In October, we will begin work on the youth department renovation, creating dedicated spaces for both pre-school and school-aged children. This is when you’ll begin to see the direct results of our Connect, Grow, Discover, Together campaign. Thanks to our generous business donors, the structure can be a grocery store, an artisan’s workshop, a bank, and a real estate agency. We hope to have the new structure installed by November.


Big Plans for Youth Department

BRIGHTON, MI – April 10, 2019 — The best kind of play helps kids learn, and the Brighton District Library is raising funds to include an active learning and play structure as part of its renovation effort.

“We want to provide the kind of environment that encourages interactive and imaginative play for children of all ages,” said Library Director, Cindy Mack.

For example, Mack said one of the things the Library wants to offer is a versatile play structure that could be a veterinary clinic one day, a farmer’s market the next, and the stage for a puppet show the day after that. For each scenario the library would provide toys and props that would make it fun and easy for the kids to pretend.

Head of Youth Services, Carla Sharp, said that research shows high-quality play is important for kids’ development.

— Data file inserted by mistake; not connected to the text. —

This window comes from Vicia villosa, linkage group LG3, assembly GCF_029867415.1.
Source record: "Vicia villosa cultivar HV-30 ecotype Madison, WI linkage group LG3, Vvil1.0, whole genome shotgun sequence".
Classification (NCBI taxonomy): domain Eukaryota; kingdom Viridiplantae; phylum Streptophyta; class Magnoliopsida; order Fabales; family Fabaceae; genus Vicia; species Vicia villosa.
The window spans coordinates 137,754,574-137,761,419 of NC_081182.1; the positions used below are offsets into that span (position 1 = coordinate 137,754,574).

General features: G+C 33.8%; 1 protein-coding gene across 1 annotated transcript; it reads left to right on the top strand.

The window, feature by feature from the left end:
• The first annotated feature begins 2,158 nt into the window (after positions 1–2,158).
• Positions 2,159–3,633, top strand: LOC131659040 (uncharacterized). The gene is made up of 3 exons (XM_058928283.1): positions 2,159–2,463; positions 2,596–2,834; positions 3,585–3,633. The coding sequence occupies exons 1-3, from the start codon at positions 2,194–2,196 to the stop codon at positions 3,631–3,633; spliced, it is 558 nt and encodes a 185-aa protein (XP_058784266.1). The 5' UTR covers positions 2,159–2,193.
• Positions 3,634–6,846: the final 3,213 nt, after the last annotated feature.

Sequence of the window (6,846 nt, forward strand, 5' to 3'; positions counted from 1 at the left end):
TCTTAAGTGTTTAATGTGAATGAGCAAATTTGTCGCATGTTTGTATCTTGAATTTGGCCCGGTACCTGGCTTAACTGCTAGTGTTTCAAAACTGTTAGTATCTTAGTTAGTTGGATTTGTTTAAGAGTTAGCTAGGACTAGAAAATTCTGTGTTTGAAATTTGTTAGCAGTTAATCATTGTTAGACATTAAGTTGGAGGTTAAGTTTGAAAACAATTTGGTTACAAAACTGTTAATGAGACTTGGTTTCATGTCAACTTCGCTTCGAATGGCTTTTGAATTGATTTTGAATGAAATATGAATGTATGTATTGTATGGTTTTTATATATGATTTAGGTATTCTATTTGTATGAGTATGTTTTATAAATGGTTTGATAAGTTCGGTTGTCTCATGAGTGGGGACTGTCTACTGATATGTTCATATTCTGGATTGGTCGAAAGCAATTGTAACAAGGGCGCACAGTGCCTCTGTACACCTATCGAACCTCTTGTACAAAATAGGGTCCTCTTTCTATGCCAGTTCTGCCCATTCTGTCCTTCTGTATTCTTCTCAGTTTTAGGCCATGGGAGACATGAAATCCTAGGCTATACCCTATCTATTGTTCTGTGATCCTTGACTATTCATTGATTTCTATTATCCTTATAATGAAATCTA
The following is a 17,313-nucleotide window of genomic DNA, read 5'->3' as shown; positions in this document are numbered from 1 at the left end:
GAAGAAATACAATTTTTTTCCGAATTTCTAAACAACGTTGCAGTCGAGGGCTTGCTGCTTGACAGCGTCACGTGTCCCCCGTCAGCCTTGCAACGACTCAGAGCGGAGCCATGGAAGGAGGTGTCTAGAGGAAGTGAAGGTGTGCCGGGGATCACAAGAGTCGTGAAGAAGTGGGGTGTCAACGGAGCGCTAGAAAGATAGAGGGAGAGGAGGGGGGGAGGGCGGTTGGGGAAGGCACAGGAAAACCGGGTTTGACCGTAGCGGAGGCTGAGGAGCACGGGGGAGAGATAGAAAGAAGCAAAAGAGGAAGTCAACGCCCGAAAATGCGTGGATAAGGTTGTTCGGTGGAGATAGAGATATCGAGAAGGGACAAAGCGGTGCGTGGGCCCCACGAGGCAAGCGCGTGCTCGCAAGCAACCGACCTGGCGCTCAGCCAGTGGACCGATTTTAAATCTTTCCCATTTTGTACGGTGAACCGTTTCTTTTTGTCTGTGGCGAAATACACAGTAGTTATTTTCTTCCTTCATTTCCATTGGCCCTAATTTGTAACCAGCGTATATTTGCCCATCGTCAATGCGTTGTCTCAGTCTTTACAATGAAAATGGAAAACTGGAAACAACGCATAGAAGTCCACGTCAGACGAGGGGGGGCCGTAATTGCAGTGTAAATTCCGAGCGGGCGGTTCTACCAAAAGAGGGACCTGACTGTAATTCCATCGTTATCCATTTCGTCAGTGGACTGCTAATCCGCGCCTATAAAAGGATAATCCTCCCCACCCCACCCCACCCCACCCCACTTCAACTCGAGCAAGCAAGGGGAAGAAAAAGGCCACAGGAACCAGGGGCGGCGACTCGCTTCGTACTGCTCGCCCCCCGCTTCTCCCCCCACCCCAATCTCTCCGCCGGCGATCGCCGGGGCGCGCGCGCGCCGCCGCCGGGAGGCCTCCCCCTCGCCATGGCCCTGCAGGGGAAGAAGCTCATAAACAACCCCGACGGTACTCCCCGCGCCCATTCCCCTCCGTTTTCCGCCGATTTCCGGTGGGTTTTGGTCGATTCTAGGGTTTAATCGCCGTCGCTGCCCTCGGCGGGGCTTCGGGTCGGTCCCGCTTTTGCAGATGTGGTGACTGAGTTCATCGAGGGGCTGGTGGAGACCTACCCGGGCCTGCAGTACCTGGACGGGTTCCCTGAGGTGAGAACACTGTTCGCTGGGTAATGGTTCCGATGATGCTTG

“Play is how kids learn, but not all play is created equal,” Sharp said. “The best kind of play calls upon a child’s imagination and creativity. It also involves social interaction with other people, and conversation – that’s really important for language development. One of the key phrases in the field right now is ‘Talking Is Teaching.’ That’s why many of the items we want to purchase will encourage conversation.”

Here are examples of what the Library hopes to purchase:

For younger children

  • A versatile indoor play structure with toys and props for imaginative play to help children pretend.
  • Themed learning panels that will encourage interaction between caregiver and child, with open-ended questions to spark conversation and curiosity.
  • Cozy places for one-on-one play, sharing a book or reading alone.

For older children

  • Interactive elements such as magnetic poetry, whiteboard or chalkboard walls, an Everbrite light board or art gallery space.
  • Flexible furnishings and fun décor that can support group work, teaching and tutoring, and small group programs.
  • Active spaces for gaming (including board games), problem-solving activities, and sharing art and literature.
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